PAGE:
Body Cameras: The Big Picture

by Dan Fitch

Madison is considering a wider pilot of body-worn cameras (BWCs) for police, with eventual plans to roll them out city-wide. The state attorney general just publicized a report about dash cams and body cameras which treats them as an unalloyed good that should spread across the entire state. But should we sprinkle body-worn cameras liberally over the Madison Police Department? This is an expensive experiment, with some large assumptions about the helpfulness of body-worn cameras.

Building on the earlier work of the Police Department Policy and Procedure Ad-Hoc committee, the Body-Worn Camera Feasibility Review Committee (or BWCFRC, it simply rolls off the tongue…) has worked to produce a report that the city council would use to determine next actions. However, that committee lost some of its contrarian voices over time. And it lost another strong voice on January 15th.

In November, Red Madison discussed how the consensus in academia has slowly flipped from “body cams are probably good” to “body cams are likely bad.” Dr. Gregory Gelembiuk’s own views have followed this slow evolution: when he got involved in all this back in 2015, he saw body cameras as a way to help communities hold police accountable, such as in the police shootings of his neighbor Paul Heenan and later, Tony Robinson. Dr. Gelembiuk was one of the voices who really pushed for investigating body-worn cameras at the time.

Gradually, as Dr. Gelembiuk read the literature, he realized that study after study was showing adverse effects from body-worn cameras. They were, unfortunately, not the promised panacea. A recent meta‐analysis found that BWCs produce “few clear or consistent impacts on police or citizen behaviors,” and does not cause a clear reduction in use of force, in some cases exacerbating it. As Red Madison has shared before, we can look to jurisdictions where BWCs are already in use to see how they are used. In one survey, 93% of prosecutors reported using video evidence in cases against civilian suspects. Only 8% of those same prosecutors used body camera video as evidence to prosecute police.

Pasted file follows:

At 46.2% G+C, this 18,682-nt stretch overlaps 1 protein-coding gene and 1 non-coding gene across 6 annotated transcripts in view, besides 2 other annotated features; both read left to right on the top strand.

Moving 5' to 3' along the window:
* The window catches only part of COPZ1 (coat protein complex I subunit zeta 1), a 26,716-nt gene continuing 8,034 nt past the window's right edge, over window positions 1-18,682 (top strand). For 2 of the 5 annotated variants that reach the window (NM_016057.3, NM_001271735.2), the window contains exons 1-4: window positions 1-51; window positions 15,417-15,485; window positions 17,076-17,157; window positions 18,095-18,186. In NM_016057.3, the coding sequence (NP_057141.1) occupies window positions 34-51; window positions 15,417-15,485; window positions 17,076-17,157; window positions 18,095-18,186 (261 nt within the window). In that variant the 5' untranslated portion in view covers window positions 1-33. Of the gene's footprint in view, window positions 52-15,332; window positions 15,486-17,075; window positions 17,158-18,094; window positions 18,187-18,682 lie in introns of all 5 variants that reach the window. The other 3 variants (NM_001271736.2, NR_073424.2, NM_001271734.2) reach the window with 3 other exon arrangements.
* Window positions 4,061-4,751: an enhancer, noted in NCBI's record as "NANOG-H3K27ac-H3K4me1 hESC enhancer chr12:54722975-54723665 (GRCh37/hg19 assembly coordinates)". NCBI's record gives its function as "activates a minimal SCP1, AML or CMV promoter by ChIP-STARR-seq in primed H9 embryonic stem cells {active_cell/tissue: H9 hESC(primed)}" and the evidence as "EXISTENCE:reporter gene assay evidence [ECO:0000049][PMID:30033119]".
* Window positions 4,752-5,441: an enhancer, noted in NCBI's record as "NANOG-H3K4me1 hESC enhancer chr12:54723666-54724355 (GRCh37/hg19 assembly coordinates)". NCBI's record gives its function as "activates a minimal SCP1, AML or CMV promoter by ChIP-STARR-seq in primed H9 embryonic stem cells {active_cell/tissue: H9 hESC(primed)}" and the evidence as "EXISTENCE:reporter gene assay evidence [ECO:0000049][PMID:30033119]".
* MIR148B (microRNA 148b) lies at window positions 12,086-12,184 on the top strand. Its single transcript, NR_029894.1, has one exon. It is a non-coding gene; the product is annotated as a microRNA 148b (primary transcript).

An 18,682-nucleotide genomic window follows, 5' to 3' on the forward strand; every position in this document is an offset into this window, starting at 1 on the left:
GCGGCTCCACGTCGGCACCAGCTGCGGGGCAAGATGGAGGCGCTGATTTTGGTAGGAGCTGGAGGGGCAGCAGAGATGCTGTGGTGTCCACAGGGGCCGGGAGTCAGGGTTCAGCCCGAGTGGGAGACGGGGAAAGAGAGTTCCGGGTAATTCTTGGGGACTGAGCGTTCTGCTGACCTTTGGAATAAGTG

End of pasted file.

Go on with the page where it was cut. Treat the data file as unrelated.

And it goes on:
Dr. Gelembiuk felt that the current committee report, as initially drafted by Keith Finley working alone in mid-December, was missing much of the current conflicting academic context. Unable to see a path to fixing the report, Dr. Gelembiuk resigned from the committee during the January 15th meeting, in protest.

In one survey, 93% of prosecutors reported using video evidence in cases against civilian suspects. Only 8% of those same prosecutors used body camera video as evidence to prosecute police.

In the January 19th meeting of the BWCFRC, you can see many of Dr. Gelembiuk’s suggested edits and comments scroll by like orange ghosts [as “Patron”] while committee members pore over the draft report. Towards the end of the meeting, Keith Finley says, “We’re putting this all in here because it’s important to the ultimate decision. So, let’s all take it into account. […] What is the bottom line? Where do we want to be?” 

And that is the big question. Is Dr. Gelembiuk’s contrarian feedback well represented in the final report? Will anyone pay attention to the nuances of this issue?

Dr. Gelembiuk says that, while he thinks everyone on the committee has good intentions, many of them are blinded by confirmation bias. He believes this has led them to create and edit the report in a way which elides many of the negative aspects of body cameras, puffs up their positives, and is not scientifically rigorous. He took pains to point out that in some cases the report relies on secondary sources which misconstrued the primary study’s results, and even got the important parts completely backwards. (For much more detail on all this, see his letter to the council.)

In their January 22nd meeting, although edits on the report were still incomplete, the committee ended up voting 5-1 on a motion to recommend that the city commit to a body camera pilot project, pursuant to all provisions of their “Report and Model Policy”. (Veronica Figueroa Velez was the one “nay” vote.) There were a few more meetings, and then on February 2nd, the City Council accepted the final report, which you can view along with Dr. Gelembiuk’s letter to the Council on Legistar. The report will now be bounced to the Equal Opportunities Commission and the Public Safety Review Committee before the full council makes a decision.

We need to keep asking: who will new policies, including the use of body cameras, harm and help? If they won’t actually aid our most marginalized communities, why do we keep considering them?

The simple summary is that body-worn cameras likely cause more harm than their proponents expect. And as Dr. Gelembiuk notes in his letter, they may cost more than expected, as well: he estimates a total cost (including hours for administrative tasks) at $23 million over 5 years. We should invest this money elsewhere: for example, to help make the emergency mental health response team pilot this spring a full 24/7 operation instead of running only during business hours. It remains to be seen if alders will have the energy to dig below the surface of this report to make this kind of decision.

We need to keep asking: who will new policies, including the use of body cameras, harm and help? If they won’t actually aid our most marginalized communities, why do we keep considering them? If our committee volunteers find evidence that people on all sides will possibly be harmed, why do we want to spend the money? Is it simply a gesture to make us feel better, or can we find a better path for our community?

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